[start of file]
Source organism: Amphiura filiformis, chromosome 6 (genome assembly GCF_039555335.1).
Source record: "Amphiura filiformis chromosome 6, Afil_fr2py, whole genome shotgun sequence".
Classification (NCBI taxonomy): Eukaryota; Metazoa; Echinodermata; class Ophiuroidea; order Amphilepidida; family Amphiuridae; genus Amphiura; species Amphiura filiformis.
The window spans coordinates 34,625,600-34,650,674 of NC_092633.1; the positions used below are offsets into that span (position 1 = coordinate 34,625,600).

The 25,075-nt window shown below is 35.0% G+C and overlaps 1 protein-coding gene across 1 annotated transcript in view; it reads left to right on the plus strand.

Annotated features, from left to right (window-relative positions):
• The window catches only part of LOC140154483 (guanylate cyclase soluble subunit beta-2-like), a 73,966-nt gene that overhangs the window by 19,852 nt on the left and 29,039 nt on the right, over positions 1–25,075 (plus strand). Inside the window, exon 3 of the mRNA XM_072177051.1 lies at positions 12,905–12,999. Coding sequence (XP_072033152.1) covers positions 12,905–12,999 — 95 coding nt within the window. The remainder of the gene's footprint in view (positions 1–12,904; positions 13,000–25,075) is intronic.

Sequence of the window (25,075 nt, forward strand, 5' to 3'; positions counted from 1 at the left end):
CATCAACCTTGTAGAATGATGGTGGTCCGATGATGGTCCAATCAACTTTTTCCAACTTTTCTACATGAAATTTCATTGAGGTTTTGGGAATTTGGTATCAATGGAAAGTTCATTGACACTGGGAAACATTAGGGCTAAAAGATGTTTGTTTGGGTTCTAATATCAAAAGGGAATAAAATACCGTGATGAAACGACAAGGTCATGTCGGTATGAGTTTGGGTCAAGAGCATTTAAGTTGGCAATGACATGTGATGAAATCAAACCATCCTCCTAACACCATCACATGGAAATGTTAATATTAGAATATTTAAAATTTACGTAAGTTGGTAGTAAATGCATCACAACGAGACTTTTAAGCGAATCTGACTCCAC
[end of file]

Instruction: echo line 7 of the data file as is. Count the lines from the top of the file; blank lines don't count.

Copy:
• The window catches only part of LOC140154483 (guanylate cyclase soluble subunit beta-2-like), a 73,966-nt gene that overhangs the window by 19,852 nt on the left and 29,039 nt on the right, over positions 1–25,075 (plus strand). Inside the window, exon 3 of the mRNA XM_072177051.1 lies at positions 12,905–12,999. Coding sequence (XP_072033152.1) covers positions 12,905–12,999 — 95 coding nt within the window. The remainder of the gene's footprint in view (positions 1–12,904; positions 13,000–25,075) is intronic.